Hello and happy holidays!
The holiday season is upon us and the end of the year is fast approaching. That means it’s one of my last opportunities to harp on the importance of becoming compliant with the new state privacy laws coming online in 2023.
Specifically, two laws come into effect on January 1, 2023:
- California’s CPRA
- Virginia’s VCDPA
If your business is subject to those laws, you’ll want to start working toward compliance as soon as possible, because two more laws come into effect midway through 2023. Coming into effect on July 1, 2023, we have:
- Connecticut’s CTDPA
- Colorado’s CPA
And finally, to cap the year off, Utah’s UCPA comes into effect on December 31, 2023.
Although the year is ending, it will still be valuable to review our countdown series, in which we discussed which elements of compliance businesses should tackle and when—even if you’re just getting started. As they say, the best time to plant a tree was 20 years ago; the second best time is now.
- 6-month countdown to 2023’s state privacy laws
- 3-month countdown to 2023’s state privacy laws
- 1-month countdown to 2023’s state privacy laws
Musk Twitter Leak Raises Concern About Outside Data Access
After handing over a series of internal Twitter documents to a select group of writers, other journalists are concerned that Elon Musk may have exposed Twitter users’ personally identifiable information.
Musk’s Twitter disbands its Trust and Safety advisory group
Elon Musk’s Twitter has dissolved its Trust and Safety Council, an advisory group of around 100 independent civil, human rights, and other organizations that were tasked with addressing hate speech, child exploitation, suicide, self-harm, and other problematic content on the platform. The dissolution may spell bad news for Twitter’s ability to comply with the EU’s new content moderation law, the Digital Services Act.
EU confirms draft decision on replacement US data transfer pact
Recently, the European Commission announced a draft decision on U.S. adequacy, bringing both countries one step closer to a replacement data privacy framework to be adopted in 2023. Ever since the Schrems II court decision invalidated the Privacy Shield—the previous EU-U.S. data transfer framework—data transfers between the two countries have been on uncertain legal grounds.
CPRA rulemaking meeting coming December 16
On December 16th at 9:00 a.m. pacific time, the California Privacy Protection Agency (CPPA) will hold a meeting touching on multiple subjects, including the agency’s participation in the California Children’s Data Protection Working Group, the CPPA budget and legislative policy updates, and most notably, the next steps regarding the CPRA rulemaking process.
EU court: Google must delete inaccurate search info if asked
If a search result about a given EU citizen can be proven to be inaccurate, Google must delete that search result, said a European top court. The decision is based on the GDPR’s “right to be forgotten.”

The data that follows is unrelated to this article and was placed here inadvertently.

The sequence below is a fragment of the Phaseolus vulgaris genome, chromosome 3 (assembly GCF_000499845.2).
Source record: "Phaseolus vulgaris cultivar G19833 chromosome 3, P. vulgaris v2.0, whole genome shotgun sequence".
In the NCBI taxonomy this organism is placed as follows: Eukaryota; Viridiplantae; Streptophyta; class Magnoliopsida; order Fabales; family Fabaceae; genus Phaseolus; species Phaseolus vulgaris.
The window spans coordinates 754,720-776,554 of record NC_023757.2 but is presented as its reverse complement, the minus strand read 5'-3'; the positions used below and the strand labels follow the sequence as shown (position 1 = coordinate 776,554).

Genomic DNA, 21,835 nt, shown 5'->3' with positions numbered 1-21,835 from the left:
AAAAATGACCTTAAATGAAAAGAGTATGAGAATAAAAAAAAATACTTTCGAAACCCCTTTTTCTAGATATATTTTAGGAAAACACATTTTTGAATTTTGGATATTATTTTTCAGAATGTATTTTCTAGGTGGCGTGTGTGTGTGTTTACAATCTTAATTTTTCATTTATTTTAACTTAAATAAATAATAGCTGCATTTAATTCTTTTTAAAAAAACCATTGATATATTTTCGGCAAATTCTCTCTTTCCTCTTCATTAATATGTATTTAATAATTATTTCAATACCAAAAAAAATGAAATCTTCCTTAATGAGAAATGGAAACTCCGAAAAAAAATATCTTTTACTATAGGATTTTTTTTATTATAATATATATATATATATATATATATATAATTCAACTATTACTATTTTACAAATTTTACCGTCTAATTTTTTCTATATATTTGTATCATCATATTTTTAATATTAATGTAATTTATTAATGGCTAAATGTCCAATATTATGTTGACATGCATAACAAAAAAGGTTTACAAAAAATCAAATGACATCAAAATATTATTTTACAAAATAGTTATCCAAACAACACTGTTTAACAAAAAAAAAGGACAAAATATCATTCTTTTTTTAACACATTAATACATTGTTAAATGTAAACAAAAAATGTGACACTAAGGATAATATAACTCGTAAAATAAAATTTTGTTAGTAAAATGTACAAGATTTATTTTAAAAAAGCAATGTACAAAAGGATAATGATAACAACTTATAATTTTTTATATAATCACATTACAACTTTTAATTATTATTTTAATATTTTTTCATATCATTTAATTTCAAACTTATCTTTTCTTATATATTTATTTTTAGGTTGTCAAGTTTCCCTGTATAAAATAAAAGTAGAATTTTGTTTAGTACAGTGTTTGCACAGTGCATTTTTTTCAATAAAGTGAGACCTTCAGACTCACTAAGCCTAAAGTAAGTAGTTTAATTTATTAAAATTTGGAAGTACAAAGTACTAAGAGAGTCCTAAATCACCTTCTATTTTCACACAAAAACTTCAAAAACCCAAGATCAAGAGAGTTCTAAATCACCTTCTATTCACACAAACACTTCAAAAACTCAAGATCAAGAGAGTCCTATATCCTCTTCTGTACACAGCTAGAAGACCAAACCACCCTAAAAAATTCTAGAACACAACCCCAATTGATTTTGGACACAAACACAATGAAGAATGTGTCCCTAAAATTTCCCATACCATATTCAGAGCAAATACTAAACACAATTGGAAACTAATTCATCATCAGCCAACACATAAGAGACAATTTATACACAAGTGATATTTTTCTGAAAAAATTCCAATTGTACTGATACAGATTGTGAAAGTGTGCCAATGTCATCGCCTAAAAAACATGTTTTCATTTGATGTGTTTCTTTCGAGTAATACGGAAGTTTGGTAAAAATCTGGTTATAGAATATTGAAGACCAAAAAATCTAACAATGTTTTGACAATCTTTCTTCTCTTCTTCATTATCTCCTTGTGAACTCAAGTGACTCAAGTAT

AG Data Breach Report: Data breaches remain at historic highs in 2022
Washington state’s Attorney General Bob Ferguson’s office reported that 4.5 million notices were sent to Washingtonians impacted by data breaches in 2022. Included in the report were policy suggestions around how to implement more robust data privacy regulations in Washington state.
Multiple Attorneys General Encourages the Federal Trade Commission to Take Concrete Steps to Protect Americans’ Privacy
Led by Massachusetts’s Attorney General Maura Healey, the Attorneys General of over 30 states sent a bipartisan comment letter to the Federal Trade Commission (FTC) urging action on a variety of data privacy subjects, including consumers’ medical data, biometric data, and location data, along with the dangers that arise from data brokers and the surveillance of consumers. The letter was issued in response to an FTC Advanced Notice of Proposed Rulemaking on the topic of commercial surveillance and data security.
Google Defeats One Suit Over Chrome Data Privacy Practices
Google successfully defended itself in a privacy lawsuit of consumers who alleged the company continued to track their data even after they opted out. “Google adequately disclosed, and plaintiffs consented to, the collection of the at-issue data,” wrote U.S. District Judge Yvonne Gonzalez Rogers wrote in dismissing the suit.
Osano blog: 1-month countdown to 2023’s state privacy laws
The last installment in our countdown series is here! The Osano team has been producing blog posts that describe what activities businesses should carry out and when in order to enter 2023 prepared for the slew of new data privacy laws coming online in that year. In this edition, we describe the last set of steps that a business needs to take in order to have a strong foundation for compliance in the new year.
Interested in working at Osano? Check out our Careers page! We might have the perfect opportunity for you.